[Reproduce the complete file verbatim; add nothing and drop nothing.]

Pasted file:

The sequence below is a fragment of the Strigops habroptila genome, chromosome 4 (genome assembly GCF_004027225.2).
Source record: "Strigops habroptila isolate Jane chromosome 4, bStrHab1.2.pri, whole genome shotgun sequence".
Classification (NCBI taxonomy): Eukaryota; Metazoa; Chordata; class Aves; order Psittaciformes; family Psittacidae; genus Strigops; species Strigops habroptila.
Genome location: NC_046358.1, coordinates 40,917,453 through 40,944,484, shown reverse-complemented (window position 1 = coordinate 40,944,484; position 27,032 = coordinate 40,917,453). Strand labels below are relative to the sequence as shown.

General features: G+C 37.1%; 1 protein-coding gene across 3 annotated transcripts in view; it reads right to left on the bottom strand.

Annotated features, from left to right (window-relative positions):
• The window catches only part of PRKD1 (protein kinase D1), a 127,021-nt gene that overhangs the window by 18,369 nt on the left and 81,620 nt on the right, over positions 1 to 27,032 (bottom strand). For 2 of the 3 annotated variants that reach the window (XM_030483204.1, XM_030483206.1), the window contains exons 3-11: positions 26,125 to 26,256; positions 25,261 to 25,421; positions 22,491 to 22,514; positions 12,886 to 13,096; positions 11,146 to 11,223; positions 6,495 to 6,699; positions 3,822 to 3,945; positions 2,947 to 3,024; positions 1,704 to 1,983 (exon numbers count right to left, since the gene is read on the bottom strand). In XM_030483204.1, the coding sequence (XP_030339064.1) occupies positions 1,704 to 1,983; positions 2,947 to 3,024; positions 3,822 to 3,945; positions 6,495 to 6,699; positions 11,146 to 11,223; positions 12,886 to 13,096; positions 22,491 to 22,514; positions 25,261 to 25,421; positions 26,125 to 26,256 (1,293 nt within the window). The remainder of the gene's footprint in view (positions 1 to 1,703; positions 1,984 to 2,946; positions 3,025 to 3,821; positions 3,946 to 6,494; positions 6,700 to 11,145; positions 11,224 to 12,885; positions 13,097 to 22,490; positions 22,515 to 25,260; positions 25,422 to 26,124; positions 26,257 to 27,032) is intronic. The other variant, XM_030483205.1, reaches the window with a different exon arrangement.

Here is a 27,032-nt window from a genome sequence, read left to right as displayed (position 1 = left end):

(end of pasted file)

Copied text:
The sequence below is a fragment of the Strigops habroptila genome, chromosome 4 (genome assembly GCF_004027225.2).
Source record: "Strigops habroptila isolate Jane chromosome 4, bStrHab1.2.pri, whole genome shotgun sequence".
Classification (NCBI taxonomy): Eukaryota; Metazoa; Chordata; class Aves; order Psittaciformes; family Psittacidae; genus Strigops; species Strigops habroptila.
Genome location: NC_046358.1, coordinates 40,917,453 through 40,944,484, shown reverse-complemented (window position 1 = coordinate 40,944,484; position 27,032 = coordinate 40,917,453). Strand labels below are relative to the sequence as shown.

General features: G+C 37.1%; 1 protein-coding gene across 3 annotated transcripts in view; it reads right to left on the bottom strand.

Annotated features, from left to right (window-relative positions):
• The window catches only part of PRKD1 (protein kinase D1), a 127,021-nt gene that overhangs the window by 18,369 nt on the left and 81,620 nt on the right, over positions 1 to 27,032 (bottom strand). For 2 of the 3 annotated variants that reach the window (XM_030483204.1, XM_030483206.1), the window contains exons 3-11: positions 26,125 to 26,256; positions 25,261 to 25,421; positions 22,491 to 22,514; positions 12,886 to 13,096; positions 11,146 to 11,223; positions 6,495 to 6,699; positions 3,822 to 3,945; positions 2,947 to 3,024; positions 1,704 to 1,983 (exon numbers count right to left, since the gene is read on the bottom strand). In XM_030483204.1, the coding sequence (XP_030339064.1) occupies positions 1,704 to 1,983; positions 2,947 to 3,024; positions 3,822 to 3,945; positions 6,495 to 6,699; positions 11,146 to 11,223; positions 12,886 to 13,096; positions 22,491 to 22,514; positions 25,261 to 25,421; positions 26,125 to 26,256 (1,293 nt within the window). The remainder of the gene's footprint in view (positions 1 to 1,703; positions 1,984 to 2,946; positions 3,025 to 3,821; positions 3,946 to 6,494; positions 6,700 to 11,145; positions 11,224 to 12,885; positions 13,097 to 22,490; positions 22,515 to 25,260; positions 25,422 to 26,124; positions 26,257 to 27,032) is intronic. The other variant, XM_030483205.1, reaches the window with a different exon arrangement.

Here is a 27,032-nt window from a genome sequence, read left to right as displayed (position 1 = left end):